BUFFALO, N.Y. (WKBW) — The iconic Buffalo Central Terminal has gone through a large restoration effort by the Central Terminal Restoration Corporation.
The project now has a new leader-- Monica Pellegrino Faix. You may remember her for her work with the Richardson Olmsted Campus. She spent 10 years on the $102 million redevelopment of the campus.
She's back to do it again.
"I know we can use that same approach here where you're working with a board that's committed, a group of volunteers, reaching out to the community," said Pellegrino Faix.
Pellegrino Faix is an urban planner from Niagara Falls with an interest in historic preservation.
"What makes a place is to have these unique buildings that recall a century of history and the thing that I have always found quite remarkable about the terminal is the affinity they have because of their recollections of coming to the train station," said Pellegrino Faix.
Michael Threat has lived on the East Side of Buffalo since 1968 and remembers the day the last train rolled out of the terminal.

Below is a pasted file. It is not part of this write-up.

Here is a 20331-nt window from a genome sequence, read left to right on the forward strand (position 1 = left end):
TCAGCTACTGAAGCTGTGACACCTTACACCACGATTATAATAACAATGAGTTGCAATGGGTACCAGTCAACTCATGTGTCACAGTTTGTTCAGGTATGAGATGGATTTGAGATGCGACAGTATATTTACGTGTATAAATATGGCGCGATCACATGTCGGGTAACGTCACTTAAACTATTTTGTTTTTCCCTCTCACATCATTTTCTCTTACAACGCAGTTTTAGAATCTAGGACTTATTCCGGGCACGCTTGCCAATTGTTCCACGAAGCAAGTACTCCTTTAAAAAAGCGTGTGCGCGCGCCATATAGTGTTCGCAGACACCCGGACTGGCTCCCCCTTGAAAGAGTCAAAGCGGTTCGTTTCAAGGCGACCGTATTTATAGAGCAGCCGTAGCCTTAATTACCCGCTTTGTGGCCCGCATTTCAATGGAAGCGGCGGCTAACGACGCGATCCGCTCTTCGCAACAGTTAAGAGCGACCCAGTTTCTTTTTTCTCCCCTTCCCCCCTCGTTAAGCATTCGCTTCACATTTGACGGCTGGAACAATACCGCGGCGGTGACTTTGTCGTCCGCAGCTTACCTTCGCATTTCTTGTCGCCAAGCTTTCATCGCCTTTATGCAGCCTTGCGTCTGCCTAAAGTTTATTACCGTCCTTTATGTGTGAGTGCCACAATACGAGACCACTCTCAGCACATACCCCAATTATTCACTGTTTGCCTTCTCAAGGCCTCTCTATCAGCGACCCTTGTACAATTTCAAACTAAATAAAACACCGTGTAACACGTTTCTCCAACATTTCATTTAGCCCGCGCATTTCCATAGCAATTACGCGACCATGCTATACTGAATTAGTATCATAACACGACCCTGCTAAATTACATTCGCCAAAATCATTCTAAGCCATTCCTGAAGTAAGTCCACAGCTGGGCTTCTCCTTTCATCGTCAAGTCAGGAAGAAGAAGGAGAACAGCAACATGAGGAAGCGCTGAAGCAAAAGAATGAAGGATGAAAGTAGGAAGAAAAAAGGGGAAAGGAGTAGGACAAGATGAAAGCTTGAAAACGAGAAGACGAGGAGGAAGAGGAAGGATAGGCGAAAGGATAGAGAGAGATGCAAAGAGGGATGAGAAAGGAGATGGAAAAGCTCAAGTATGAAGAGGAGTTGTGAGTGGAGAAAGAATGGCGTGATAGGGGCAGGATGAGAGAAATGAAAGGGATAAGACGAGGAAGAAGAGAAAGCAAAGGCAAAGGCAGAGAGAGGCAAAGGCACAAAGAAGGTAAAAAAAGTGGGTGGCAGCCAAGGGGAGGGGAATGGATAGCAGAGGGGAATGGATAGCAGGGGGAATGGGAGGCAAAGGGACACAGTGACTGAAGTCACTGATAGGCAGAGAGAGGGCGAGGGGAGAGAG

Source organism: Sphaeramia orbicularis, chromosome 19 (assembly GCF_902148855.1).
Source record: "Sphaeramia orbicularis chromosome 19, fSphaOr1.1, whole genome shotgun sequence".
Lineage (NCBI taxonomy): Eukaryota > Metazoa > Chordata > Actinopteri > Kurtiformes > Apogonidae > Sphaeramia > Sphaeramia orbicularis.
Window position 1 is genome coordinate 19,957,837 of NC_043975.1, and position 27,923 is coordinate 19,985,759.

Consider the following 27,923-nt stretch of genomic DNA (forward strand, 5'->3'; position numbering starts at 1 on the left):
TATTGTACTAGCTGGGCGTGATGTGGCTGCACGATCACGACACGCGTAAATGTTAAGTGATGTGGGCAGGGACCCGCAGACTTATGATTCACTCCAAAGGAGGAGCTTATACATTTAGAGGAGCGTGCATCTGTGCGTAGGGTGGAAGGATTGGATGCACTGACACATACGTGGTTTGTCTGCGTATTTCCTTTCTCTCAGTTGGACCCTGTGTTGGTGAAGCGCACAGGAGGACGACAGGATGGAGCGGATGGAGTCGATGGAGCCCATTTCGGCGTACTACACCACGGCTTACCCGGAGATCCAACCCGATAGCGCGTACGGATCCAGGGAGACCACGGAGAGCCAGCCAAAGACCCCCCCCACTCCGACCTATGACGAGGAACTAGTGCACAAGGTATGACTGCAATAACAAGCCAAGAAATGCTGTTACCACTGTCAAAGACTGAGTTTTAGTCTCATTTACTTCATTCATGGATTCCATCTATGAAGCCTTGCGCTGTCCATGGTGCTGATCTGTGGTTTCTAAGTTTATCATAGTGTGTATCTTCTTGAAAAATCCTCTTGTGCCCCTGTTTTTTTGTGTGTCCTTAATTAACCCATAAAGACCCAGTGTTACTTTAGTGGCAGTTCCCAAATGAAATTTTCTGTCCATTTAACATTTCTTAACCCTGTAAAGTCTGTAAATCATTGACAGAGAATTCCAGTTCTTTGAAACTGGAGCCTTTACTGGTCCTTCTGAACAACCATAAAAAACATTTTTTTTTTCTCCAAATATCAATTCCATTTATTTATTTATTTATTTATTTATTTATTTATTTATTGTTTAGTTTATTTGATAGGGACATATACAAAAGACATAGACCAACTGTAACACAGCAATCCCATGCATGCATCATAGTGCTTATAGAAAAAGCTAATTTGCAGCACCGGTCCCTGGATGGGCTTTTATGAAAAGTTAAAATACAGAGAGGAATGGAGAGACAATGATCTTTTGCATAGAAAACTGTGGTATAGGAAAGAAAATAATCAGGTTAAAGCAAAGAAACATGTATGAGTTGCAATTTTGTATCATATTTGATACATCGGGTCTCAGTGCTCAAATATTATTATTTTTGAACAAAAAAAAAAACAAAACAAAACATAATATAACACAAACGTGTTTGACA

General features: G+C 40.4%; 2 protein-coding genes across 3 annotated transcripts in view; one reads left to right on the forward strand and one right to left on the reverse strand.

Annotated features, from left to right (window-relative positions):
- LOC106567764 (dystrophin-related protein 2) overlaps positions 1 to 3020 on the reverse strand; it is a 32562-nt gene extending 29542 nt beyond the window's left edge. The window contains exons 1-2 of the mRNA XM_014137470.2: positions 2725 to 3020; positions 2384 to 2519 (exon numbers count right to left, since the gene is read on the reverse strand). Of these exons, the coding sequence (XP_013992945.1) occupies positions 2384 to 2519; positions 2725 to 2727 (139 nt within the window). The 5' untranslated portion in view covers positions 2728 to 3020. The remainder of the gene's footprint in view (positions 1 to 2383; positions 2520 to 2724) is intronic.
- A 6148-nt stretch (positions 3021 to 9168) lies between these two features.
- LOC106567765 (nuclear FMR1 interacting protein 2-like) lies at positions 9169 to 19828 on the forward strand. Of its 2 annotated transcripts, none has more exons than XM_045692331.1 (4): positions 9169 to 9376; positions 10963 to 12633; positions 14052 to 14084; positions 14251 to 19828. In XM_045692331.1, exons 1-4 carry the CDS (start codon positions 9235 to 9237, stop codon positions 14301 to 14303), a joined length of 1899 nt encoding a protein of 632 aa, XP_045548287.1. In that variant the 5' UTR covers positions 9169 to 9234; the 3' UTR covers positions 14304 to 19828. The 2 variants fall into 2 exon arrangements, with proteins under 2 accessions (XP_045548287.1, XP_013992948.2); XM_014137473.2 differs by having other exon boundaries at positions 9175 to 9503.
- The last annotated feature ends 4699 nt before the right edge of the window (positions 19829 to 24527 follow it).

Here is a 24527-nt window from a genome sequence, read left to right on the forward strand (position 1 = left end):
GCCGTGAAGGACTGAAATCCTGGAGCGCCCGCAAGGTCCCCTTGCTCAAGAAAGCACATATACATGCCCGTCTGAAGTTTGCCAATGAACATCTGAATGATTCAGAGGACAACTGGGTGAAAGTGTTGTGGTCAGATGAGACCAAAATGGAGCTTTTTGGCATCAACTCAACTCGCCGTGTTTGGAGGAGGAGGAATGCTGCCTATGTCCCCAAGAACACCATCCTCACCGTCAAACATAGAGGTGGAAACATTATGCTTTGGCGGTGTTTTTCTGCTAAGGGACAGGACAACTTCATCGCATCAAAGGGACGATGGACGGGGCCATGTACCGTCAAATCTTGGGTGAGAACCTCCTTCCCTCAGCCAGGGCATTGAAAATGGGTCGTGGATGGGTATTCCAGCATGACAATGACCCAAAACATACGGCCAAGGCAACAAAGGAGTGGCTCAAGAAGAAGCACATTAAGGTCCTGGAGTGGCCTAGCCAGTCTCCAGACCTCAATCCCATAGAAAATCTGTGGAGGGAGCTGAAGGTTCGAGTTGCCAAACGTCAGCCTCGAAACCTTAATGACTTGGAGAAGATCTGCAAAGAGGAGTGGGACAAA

"It really silenced the neighborhood when the train stopped coming through here," said Threat.
As the executive director of the CTRC, Pellegrino Faix will guide redevelopment of the Central Terminal, in an effort to connect it to the Broadway Fillmore neighborhood and restore the art deco tower.
She told 7 Eyewitness News Reporter Taylor Epps that she's just getting started with planning for the next phase of the building, but people can look forward to seeing the roof fixed and renovation of the concourse.
Her position, which she started on August 26, is paid for by the East Side Collaborative Fund, given by the Community Foundation for Greater Buffalo. Funding for the next phase also comes from the state and private donations.
"She knows what it's gonna take, the time and effort that she's gonna have to invest in this project," said Threat.
Prior to this, Pellegrino Fiax served as a city planner in Nome, Alaska working on a historic preservation plan. She's also worked as board director for USA Niagara Development Corporation and trustee for Preservation Buffalo Niagara.
Central Terminal closed as a train station back in 1979, but was reopened for the public in 2003. It's been home to several events, tours and photography.
"These things don't happen fast and they don't happen alone and so we're going to take it one step at a time," said Pellegrino Faix.